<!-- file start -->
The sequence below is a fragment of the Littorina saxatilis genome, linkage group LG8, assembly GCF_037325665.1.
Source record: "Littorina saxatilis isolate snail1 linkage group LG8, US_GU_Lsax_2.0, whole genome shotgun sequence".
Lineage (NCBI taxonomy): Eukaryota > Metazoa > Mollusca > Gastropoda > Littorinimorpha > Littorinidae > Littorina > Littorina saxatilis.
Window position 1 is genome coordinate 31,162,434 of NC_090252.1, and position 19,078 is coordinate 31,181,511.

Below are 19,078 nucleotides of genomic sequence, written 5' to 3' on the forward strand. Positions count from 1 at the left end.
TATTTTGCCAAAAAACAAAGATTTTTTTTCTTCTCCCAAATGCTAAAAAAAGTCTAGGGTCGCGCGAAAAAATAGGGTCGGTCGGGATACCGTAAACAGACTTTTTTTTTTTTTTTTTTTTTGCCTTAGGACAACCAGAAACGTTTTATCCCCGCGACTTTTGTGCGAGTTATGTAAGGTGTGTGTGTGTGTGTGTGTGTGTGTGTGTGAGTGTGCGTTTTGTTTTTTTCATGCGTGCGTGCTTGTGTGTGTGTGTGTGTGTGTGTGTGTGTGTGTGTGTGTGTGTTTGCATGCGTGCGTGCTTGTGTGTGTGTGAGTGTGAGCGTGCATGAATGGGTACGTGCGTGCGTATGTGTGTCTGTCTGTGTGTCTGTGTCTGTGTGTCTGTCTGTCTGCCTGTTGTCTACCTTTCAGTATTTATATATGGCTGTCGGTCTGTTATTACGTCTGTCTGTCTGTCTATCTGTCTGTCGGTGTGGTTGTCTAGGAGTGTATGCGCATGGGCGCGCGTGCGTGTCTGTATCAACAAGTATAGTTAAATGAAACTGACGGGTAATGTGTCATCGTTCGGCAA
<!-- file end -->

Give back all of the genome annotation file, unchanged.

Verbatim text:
The sequence below is a fragment of the Littorina saxatilis genome, linkage group LG8, assembly GCF_037325665.1.
Source record: "Littorina saxatilis isolate snail1 linkage group LG8, US_GU_Lsax_2.0, whole genome shotgun sequence".
Lineage (NCBI taxonomy): Eukaryota > Metazoa > Mollusca > Gastropoda > Littorinimorpha > Littorinidae > Littorina > Littorina saxatilis.
Window position 1 is genome coordinate 31,162,434 of NC_090252.1, and position 19,078 is coordinate 31,181,511.

Below are 19,078 nucleotides of genomic sequence, written 5' to 3' on the forward strand. Positions count from 1 at the left end.
TATTTTGCCAAAAAACAAAGATTTTTTTTCTTCTCCCAAATGCTAAAAAAAGTCTAGGGTCGCGCGAAAAAATAGGGTCGGTCGGGATACCGTAAACAGACTTTTTTTTTTTTTTTTTTTTTGCCTTAGGACAACCAGAAACGTTTTATCCCCGCGACTTTTGTGCGAGTTATGTAAGGTGTGTGTGTGTGTGTGTGTGTGTGTGTGTGAGTGTGCGTTTTGTTTTTTTCATGCGTGCGTGCTTGTGTGTGTGTGTGTGTGTGTGTGTGTGTGTGTGTGTGTGTGTTTGCATGCGTGCGTGCTTGTGTGTGTGTGAGTGTGAGCGTGCATGAATGGGTACGTGCGTGCGTATGTGTGTCTGTCTGTGTGTCTGTGTCTGTGTGTCTGTCTGTCTGCCTGTTGTCTACCTTTCAGTATTTATATATGGCTGTCGGTCTGTTATTACGTCTGTCTGTCTGTCTATCTGTCTGTCGGTGTGGTTGTCTAGGAGTGTATGCGCATGGGCGCGCGTGCGTGTCTGTATCAACAAGTATAGTTAAATGAAACTGACGGGTAATGTGTCATCGTTCGGCAA